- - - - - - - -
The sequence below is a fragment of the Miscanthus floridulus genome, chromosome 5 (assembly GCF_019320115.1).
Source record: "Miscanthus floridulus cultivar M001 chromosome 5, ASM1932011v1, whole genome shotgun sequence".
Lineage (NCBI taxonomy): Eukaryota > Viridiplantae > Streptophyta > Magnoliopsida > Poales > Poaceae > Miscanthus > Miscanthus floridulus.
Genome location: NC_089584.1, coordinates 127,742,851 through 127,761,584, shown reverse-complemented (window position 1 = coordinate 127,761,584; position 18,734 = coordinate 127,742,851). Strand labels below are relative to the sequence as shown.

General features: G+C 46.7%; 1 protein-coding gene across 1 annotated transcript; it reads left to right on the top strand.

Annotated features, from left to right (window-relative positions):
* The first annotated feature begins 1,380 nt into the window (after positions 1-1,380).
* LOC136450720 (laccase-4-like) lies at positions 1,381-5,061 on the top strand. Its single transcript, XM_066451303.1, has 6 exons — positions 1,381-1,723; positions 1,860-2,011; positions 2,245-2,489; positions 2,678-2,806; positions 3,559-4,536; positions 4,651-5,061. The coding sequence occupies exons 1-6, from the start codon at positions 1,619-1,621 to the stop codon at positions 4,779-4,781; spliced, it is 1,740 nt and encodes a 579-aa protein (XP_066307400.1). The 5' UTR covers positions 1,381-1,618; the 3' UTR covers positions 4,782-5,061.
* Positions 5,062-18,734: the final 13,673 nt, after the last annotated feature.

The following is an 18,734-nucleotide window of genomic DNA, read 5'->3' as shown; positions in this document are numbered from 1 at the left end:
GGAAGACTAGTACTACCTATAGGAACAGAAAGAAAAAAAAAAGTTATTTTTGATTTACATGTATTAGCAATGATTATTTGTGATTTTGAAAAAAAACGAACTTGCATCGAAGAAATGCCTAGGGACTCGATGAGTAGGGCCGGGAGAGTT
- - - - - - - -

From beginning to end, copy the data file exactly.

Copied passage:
The sequence below is a fragment of the Miscanthus floridulus genome, chromosome 5 (assembly GCF_019320115.1).
Source record: "Miscanthus floridulus cultivar M001 chromosome 5, ASM1932011v1, whole genome shotgun sequence".
Lineage (NCBI taxonomy): Eukaryota > Viridiplantae > Streptophyta > Magnoliopsida > Poales > Poaceae > Miscanthus > Miscanthus floridulus.
Genome location: NC_089584.1, coordinates 127,742,851 through 127,761,584, shown reverse-complemented (window position 1 = coordinate 127,761,584; position 18,734 = coordinate 127,742,851). Strand labels below are relative to the sequence as shown.

General features: G+C 46.7%; 1 protein-coding gene across 1 annotated transcript; it reads left to right on the top strand.

Annotated features, from left to right (window-relative positions):
* The first annotated feature begins 1,380 nt into the window (after positions 1-1,380).
* LOC136450720 (laccase-4-like) lies at positions 1,381-5,061 on the top strand. Its single transcript, XM_066451303.1, has 6 exons — positions 1,381-1,723; positions 1,860-2,011; positions 2,245-2,489; positions 2,678-2,806; positions 3,559-4,536; positions 4,651-5,061. The coding sequence occupies exons 1-6, from the start codon at positions 1,619-1,621 to the stop codon at positions 4,779-4,781; spliced, it is 1,740 nt and encodes a 579-aa protein (XP_066307400.1). The 5' UTR covers positions 1,381-1,618; the 3' UTR covers positions 4,782-5,061.
* Positions 5,062-18,734: the final 13,673 nt, after the last annotated feature.

The following is an 18,734-nucleotide window of genomic DNA, read 5'->3' as shown; positions in this document are numbered from 1 at the left end:
GGAAGACTAGTACTACCTATAGGAACAGAAAGAAAAAAAAAAGTTATTTTTGATTTACATGTATTAGCAATGATTATTTGTGATTTTGAAAAAAAACGAACTTGCATCGAAGAAATGCCTAGGGACTCGATGAGTAGGGCCGGGAGAGTT